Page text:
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University of Wisconsin-Madison

Father-Daughter Duo Provide COVID-19 Vaccinations

Maddy and Michael Gallo
PharmD student Maddy Gallo and her father, Michael Gallo (BS ‘91), working together at Walgreens Pharmacy in Kenosha, Wis.

Michael and Madeline Gallo work side-by-side to protect their Kenosha community

Katie Ginder-Vogel

When Michael Gallo (BS ‘91), a Walgreens pharmacist in Kenosha, Wis., needed additional help administering COVID-19 vaccinations, he knew exactly whom to call: his daughter Madeline Gallo (BS ’17).

Madeline, a third-year PharmD student at the University of Wisconsin–Madison School of Pharmacy, has worked at the Walgreens in Cross Plains as a pharmacy tech for the past three and a half years. When she heads home to Kenosha on weekends, instead of relaxing, it’s straight to work: She and her dad have been administering COVID-19 vaccines together.  

When we work together, we’re in the work zone, even though I still call him Dad. We’re a well-oiled machine.
—Maddy Gallo

“It was really cool to be able to help him out, because I know how stressful it can be sometimes in a retail setting,” she says. “He could do his pharmacist duties, while I handled all the shots.” 

Patients would ask Madeline how many shots she was administering each day as a pharmacist, and she would explain that she was a student pharmacist there to help her dad. 

“They thought it was super cute that I was helping him,” she says. “I like the experience; he’s my best friend.” 

Bridging the gap

Michael Gallo
Michael Gallo (BS ’91) preparing a COVID-19 vaccine dose.

Even pre-pandemic, Madeline regularly picked up Saturday shifts at her father’s pharmacy. 

“When we work together, we’re in the work zone, even though I still call him Dad,” she says. “We’re a well-oiled machine. It’s so cool for him to trust me as a colleague.”

As a School of Pharmacy alum, Mike Gallo was relieved to have a reliable, highly trained pharmacy tech available to administer vaccines, and he knew it was a win-win situation.

“We needed help, and she was certified to immunize, so I thought it would be a great idea to have her come get experience with immunizations,” he says. “On weekends, we have lighter staff but many patients seeking COVID-19 immunizations, so I said, come help me out for two to three hours and do shots.”

Mike says he enjoys having his daughter as a colleague.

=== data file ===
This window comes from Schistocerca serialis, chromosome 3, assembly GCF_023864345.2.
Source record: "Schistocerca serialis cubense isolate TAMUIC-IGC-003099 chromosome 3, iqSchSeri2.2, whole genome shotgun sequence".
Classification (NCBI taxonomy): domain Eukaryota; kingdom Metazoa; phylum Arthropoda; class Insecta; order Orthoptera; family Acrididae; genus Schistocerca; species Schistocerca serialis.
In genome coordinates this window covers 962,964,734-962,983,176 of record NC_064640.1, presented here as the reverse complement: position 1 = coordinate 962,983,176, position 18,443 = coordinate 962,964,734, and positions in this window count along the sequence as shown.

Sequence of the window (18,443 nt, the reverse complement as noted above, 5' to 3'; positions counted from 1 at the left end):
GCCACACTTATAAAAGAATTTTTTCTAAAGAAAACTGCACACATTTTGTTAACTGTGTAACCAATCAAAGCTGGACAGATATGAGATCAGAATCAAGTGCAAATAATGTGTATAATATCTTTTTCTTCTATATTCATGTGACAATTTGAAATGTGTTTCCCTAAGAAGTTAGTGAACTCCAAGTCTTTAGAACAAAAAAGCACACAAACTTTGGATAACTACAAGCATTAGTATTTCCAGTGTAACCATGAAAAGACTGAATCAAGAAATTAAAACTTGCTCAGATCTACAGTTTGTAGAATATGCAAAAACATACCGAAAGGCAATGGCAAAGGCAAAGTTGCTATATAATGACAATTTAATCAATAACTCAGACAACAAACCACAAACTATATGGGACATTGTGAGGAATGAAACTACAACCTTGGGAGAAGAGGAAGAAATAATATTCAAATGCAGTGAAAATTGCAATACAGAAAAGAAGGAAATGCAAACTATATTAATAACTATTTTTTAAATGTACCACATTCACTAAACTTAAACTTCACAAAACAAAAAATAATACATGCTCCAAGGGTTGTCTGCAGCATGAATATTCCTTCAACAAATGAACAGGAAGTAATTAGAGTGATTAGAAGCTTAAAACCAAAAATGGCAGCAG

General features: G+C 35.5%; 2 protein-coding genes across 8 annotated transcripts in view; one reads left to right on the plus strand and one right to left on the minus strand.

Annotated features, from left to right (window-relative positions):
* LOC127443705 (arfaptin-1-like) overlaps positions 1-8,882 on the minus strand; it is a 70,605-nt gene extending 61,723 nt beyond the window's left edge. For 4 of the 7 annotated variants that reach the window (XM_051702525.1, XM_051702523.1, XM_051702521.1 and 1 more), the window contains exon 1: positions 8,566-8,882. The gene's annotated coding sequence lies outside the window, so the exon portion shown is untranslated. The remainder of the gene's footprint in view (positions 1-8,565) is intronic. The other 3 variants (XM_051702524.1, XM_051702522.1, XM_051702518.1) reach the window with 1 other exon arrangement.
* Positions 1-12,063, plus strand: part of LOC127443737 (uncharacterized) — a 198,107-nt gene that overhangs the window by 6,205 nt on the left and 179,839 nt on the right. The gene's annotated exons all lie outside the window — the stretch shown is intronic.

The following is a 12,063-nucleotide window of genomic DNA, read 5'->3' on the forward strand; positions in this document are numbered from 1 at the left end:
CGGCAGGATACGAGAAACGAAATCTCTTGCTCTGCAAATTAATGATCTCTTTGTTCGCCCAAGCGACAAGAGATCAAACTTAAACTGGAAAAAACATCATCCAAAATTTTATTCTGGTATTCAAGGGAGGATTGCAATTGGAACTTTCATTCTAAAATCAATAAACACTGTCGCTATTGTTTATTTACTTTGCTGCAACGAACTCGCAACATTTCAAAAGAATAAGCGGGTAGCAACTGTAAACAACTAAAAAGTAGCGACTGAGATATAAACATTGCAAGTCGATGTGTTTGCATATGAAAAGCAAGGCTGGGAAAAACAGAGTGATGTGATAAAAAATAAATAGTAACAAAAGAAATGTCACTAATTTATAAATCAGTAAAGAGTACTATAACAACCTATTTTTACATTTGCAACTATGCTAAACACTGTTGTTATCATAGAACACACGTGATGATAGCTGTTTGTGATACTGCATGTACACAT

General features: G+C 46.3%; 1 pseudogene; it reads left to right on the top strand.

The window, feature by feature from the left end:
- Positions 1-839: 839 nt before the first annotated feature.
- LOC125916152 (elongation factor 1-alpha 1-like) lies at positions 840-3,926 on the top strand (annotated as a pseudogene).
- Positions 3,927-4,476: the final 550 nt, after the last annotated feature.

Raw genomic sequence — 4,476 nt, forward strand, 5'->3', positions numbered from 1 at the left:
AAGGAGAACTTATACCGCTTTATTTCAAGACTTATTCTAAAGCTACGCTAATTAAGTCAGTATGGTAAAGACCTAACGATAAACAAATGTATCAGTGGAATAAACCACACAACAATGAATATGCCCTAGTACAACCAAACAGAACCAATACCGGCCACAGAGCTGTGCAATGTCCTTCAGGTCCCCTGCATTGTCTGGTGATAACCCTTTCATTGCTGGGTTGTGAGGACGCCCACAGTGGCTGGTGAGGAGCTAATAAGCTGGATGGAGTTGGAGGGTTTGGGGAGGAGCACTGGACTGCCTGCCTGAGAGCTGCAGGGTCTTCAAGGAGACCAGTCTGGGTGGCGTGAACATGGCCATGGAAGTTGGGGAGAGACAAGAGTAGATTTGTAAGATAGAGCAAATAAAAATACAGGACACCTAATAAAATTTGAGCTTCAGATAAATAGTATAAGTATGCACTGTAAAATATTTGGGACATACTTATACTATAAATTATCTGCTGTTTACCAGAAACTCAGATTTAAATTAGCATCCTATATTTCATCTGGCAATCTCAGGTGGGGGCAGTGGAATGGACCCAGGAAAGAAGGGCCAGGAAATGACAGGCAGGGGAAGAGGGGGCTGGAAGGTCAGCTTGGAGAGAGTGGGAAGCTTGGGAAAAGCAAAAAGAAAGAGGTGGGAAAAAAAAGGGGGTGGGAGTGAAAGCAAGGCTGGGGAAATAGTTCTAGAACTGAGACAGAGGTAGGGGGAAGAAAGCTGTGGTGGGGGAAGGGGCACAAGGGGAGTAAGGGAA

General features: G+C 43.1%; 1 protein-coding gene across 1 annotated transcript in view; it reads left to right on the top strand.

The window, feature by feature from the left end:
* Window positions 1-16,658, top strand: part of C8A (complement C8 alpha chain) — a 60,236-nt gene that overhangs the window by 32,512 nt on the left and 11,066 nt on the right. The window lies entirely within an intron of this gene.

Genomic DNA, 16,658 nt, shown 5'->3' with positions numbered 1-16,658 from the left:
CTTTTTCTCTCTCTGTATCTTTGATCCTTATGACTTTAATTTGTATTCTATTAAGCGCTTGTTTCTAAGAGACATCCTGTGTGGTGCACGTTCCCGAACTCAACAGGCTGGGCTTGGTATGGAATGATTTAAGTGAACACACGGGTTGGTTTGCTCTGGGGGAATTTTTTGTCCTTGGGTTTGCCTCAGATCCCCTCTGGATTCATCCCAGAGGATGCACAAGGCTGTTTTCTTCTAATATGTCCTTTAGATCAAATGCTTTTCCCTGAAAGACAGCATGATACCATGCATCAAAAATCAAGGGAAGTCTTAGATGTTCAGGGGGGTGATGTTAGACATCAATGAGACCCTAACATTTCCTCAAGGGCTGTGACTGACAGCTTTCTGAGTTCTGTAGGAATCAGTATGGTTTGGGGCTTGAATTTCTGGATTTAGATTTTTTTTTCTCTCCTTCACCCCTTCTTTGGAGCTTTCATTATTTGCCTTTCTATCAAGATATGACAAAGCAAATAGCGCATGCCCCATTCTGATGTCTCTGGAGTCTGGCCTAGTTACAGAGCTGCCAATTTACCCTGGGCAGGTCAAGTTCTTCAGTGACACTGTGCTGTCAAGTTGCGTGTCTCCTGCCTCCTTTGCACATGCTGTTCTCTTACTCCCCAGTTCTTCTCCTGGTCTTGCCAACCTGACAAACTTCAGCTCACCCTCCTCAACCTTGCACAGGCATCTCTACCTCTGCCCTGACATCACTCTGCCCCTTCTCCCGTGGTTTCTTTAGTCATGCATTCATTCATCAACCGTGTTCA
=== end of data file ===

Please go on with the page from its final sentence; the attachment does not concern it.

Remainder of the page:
“I’ve been at this for a while, and she’s on the cutting edge of new techniques and training as a student at the School of Pharmacy, so I’ll quiz her on things,” he says. “If I get a drug question, I ask her first, and we bounce it off each other. It’s great to know what’s happening with her classes and education — how it’s changed and what’s new. It’s valuable.” 

The Gallo family has produced numerous pharmacists.

Gallo Drugs sign
Gallo Drugs, owned by Michael Gallo (BS ‘50) for four decades in Kenosha, Wis.

“We are a pharmacy family,” says Mike. “Maddy’s grandfather was a 1950 graduate of the UW–Madison School of Pharmacy, so she’s a third-generation Badger.”

Mike’s father, Michael Gallo (BS ‘50), owned Gallo Drugs in Kenosha for 40 years.

“I was a delivery boy and stock boy in my family’s pharmacy before I went to pharmacy school,” says Mike. “Then I worked for him as a relief pharmacist and helped him wind down the business when he was ready to retire. I worked for my dad, and now my daughter works for me. It’s a family thing.”

Two of Mike’s uncles were pharmacists at Walgreens and eventually hired Mike to work there, too. Mike’s brothers, Jim Gallo and Gary Gallo studied pharmacy and went into academia and industry, respectively.

The next generation

When Madeline, who also holds a bachelor’s degree in Pharmacology and Toxicology from the School of Pharmacy, began pharmacy school, she wasn’t planning on a career with frequent patient interaction. In 2022, she’ll be graduating with a dual PharmD/Master’s Degree of Public Health, and had been considering roles in managed care pharmacy or a position to advance population health.

Maddy Gallo
PharmD student Maddy Gallo working at Walgreens Pharmacy in Kenosha, Wis.

But administering COVID-19 vaccines has made her more open to the idea of working in patient-facing roles.

“While I’m giving COVID-19 vaccines, everyone is so happy to see me and come to the pharmacy,” she says. “It was exciting to help them and have such positive experiences with patients.” 

She has been a MEDiC referrals coordinator since her first year of pharmacy school and is a Women’s Health co-chair for the Wisconsin Society of Pharmacy Students. With all of her volunteer and leadership experience, Mike is confident that Madeline has a promising pharmacy career ahead of her.

“She’s got a lot of options, and she’s a thinker — she’ll discover the area of pharmacy that she’s most passionate about,” he says. “I think she’ll be great at whatever she does and have an impact.”

She says her education at UW–Madison has prepared her for her pharmacy career and to improve the health of her community.

“UW–Madison is such a great school in terms of academics, innovation, and research, and much of the community relies on UW students and faculty,” she says. “Going to the School of Pharmacy, I felt that responsibility. Through my education and involvement in community organizations, I feel prepared to help.”